With the seeds of compassion, that with you will grow

Your need for pain, your constant clinging in fear
You now can safely leave behind
Hope shines centered in the stillness here
Gathered together, it’s love that we find

Remember, grief cannot be exchanged
Without the tears cried, it’s joy that you’ll lack
And please be mindful when making each change
Of the old and familiar, so you don’t choose it back

Sadhbh Speaks

Golden tresses spill, a cascade of sun-soaked tears,
And you await homecoming, forever at the threshold of the world.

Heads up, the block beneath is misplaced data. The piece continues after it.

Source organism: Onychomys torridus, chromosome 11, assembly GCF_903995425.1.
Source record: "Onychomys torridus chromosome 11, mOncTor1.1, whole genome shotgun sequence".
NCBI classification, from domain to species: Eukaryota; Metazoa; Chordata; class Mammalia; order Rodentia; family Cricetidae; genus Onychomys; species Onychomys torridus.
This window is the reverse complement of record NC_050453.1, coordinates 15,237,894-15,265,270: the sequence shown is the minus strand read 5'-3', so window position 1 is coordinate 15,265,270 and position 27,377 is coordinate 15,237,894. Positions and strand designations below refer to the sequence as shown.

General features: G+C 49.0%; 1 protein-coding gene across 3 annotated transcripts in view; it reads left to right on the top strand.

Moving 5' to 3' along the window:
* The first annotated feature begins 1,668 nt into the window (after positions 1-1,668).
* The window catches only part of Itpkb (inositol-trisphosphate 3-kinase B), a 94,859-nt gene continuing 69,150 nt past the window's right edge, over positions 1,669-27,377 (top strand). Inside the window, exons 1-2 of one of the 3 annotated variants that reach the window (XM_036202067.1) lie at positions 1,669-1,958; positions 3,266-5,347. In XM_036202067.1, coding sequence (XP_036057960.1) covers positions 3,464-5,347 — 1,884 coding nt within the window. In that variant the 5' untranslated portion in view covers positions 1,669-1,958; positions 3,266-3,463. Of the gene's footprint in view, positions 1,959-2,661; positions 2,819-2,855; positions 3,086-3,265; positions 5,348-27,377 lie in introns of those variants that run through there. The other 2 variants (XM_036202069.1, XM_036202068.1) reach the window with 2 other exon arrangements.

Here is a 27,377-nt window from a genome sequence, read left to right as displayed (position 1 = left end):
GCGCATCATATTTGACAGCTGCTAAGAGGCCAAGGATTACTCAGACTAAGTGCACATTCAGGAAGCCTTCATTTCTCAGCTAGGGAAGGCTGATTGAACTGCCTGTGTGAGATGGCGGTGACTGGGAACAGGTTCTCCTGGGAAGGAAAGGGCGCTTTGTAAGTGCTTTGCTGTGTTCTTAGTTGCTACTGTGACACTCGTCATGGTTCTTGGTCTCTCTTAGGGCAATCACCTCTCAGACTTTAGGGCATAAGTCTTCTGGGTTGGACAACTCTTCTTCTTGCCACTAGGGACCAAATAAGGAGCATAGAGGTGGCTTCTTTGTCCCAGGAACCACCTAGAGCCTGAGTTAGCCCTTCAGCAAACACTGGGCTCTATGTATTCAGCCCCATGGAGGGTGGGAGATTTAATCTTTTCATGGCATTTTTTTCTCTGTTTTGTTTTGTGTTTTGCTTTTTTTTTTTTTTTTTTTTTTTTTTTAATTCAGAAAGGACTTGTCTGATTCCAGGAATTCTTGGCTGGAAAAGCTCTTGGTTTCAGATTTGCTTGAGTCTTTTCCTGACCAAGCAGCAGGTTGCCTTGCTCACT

In the song of silent empty hands, you grieve alone.

The waterfall roars your screams from world to world,
A thousand tumbled beads still rippling with the shimmers of last light’s touch,
Golden tresses spilling a cascade of sun-soaked tears.

I wept such tears once, as the eagle flew far beyond the sky,
Before shadows eclipsed an abandoned sun, or my screams died in singing silence.
If only I’d awaited homecoming, forever at the threshold of the world.

Dear hearth-daughter I never knew, we keen for our deer ones the same.
If you turned just once to look behind you, would you know me by my sad doe eyes?
Your family aches to fill your empty hands with love. There is no need to grieve alone.

***